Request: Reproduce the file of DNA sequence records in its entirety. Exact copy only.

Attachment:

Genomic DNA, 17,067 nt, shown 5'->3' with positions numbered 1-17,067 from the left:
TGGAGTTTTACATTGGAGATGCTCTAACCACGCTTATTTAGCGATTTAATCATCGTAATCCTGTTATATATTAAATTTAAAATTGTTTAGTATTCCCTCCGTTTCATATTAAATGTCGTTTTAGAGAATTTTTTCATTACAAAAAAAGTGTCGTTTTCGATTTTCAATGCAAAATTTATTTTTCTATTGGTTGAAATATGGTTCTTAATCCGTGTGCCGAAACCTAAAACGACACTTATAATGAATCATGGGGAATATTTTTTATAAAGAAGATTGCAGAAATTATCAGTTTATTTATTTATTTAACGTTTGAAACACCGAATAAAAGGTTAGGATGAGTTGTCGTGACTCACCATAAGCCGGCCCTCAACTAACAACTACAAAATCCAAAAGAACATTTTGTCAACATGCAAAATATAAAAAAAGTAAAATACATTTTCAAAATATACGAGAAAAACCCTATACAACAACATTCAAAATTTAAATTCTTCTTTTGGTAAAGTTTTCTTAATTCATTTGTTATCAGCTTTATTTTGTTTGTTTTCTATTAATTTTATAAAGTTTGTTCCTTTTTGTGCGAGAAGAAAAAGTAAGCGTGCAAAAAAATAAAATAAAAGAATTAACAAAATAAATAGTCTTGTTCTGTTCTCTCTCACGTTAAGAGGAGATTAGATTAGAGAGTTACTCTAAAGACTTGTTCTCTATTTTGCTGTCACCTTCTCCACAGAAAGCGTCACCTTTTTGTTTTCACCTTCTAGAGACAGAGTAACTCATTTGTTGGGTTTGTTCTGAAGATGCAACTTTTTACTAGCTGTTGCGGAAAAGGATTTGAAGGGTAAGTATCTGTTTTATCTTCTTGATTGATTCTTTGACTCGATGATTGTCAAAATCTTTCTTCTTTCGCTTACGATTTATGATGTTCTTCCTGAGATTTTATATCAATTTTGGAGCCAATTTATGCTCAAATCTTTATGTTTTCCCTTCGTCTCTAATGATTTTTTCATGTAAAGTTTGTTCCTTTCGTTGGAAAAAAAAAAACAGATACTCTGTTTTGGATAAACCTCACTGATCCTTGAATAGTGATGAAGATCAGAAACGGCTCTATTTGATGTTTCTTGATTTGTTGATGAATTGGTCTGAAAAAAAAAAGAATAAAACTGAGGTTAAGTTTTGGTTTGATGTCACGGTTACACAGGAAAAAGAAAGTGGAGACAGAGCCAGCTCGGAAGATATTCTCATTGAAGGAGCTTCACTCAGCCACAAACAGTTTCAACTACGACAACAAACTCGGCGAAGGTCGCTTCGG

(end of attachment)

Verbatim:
Genomic DNA, 17,067 nt, shown 5'->3' with positions numbered 1-17,067 from the left:
TGGAGTTTTACATTGGAGATGCTCTAACCACGCTTATTTAGCGATTTAATCATCGTAATCCTGTTATATATTAAATTTAAAATTGTTTAGTATTCCCTCCGTTTCATATTAAATGTCGTTTTAGAGAATTTTTTCATTACAAAAAAAGTGTCGTTTTCGATTTTCAATGCAAAATTTATTTTTCTATTGGTTGAAATATGGTTCTTAATCCGTGTGCCGAAACCTAAAACGACACTTATAATGAATCATGGGGAATATTTTTTATAAAGAAGATTGCAGAAATTATCAGTTTATTTATTTATTTAACGTTTGAAACACCGAATAAAAGGTTAGGATGAGTTGTCGTGACTCACCATAAGCCGGCCCTCAACTAACAACTACAAAATCCAAAAGAACATTTTGTCAACATGCAAAATATAAAAAAAGTAAAATACATTTTCAAAATATACGAGAAAAACCCTATACAACAACATTCAAAATTTAAATTCTTCTTTTGGTAAAGTTTTCTTAATTCATTTGTTATCAGCTTTATTTTGTTTGTTTTCTATTAATTTTATAAAGTTTGTTCCTTTTTGTGCGAGAAGAAAAAGTAAGCGTGCAAAAAAATAAAATAAAAGAATTAACAAAATAAATAGTCTTGTTCTGTTCTCTCTCACGTTAAGAGGAGATTAGATTAGAGAGTTACTCTAAAGACTTGTTCTCTATTTTGCTGTCACCTTCTCCACAGAAAGCGTCACCTTTTTGTTTTCACCTTCTAGAGACAGAGTAACTCATTTGTTGGGTTTGTTCTGAAGATGCAACTTTTTACTAGCTGTTGCGGAAAAGGATTTGAAGGGTAAGTATCTGTTTTATCTTCTTGATTGATTCTTTGACTCGATGATTGTCAAAATCTTTCTTCTTTCGCTTACGATTTATGATGTTCTTCCTGAGATTTTATATCAATTTTGGAGCCAATTTATGCTCAAATCTTTATGTTTTCCCTTCGTCTCTAATGATTTTTTCATGTAAAGTTTGTTCCTTTCGTTGGAAAAAAAAAAACAGATACTCTGTTTTGGATAAACCTCACTGATCCTTGAATAGTGATGAAGATCAGAAACGGCTCTATTTGATGTTTCTTGATTTGTTGATGAATTGGTCTGAAAAAAAAAAGAATAAAACTGAGGTTAAGTTTTGGTTTGATGTCACGGTTACACAGGAAAAAGAAAGTGGAGACAGAGCCAGCTCGGAAGATATTCTCATTGAAGGAGCTTCACTCAGCCACAAACAGTTTCAACTACGACAACAAACTCGGCGAAGGTCGCTTCGG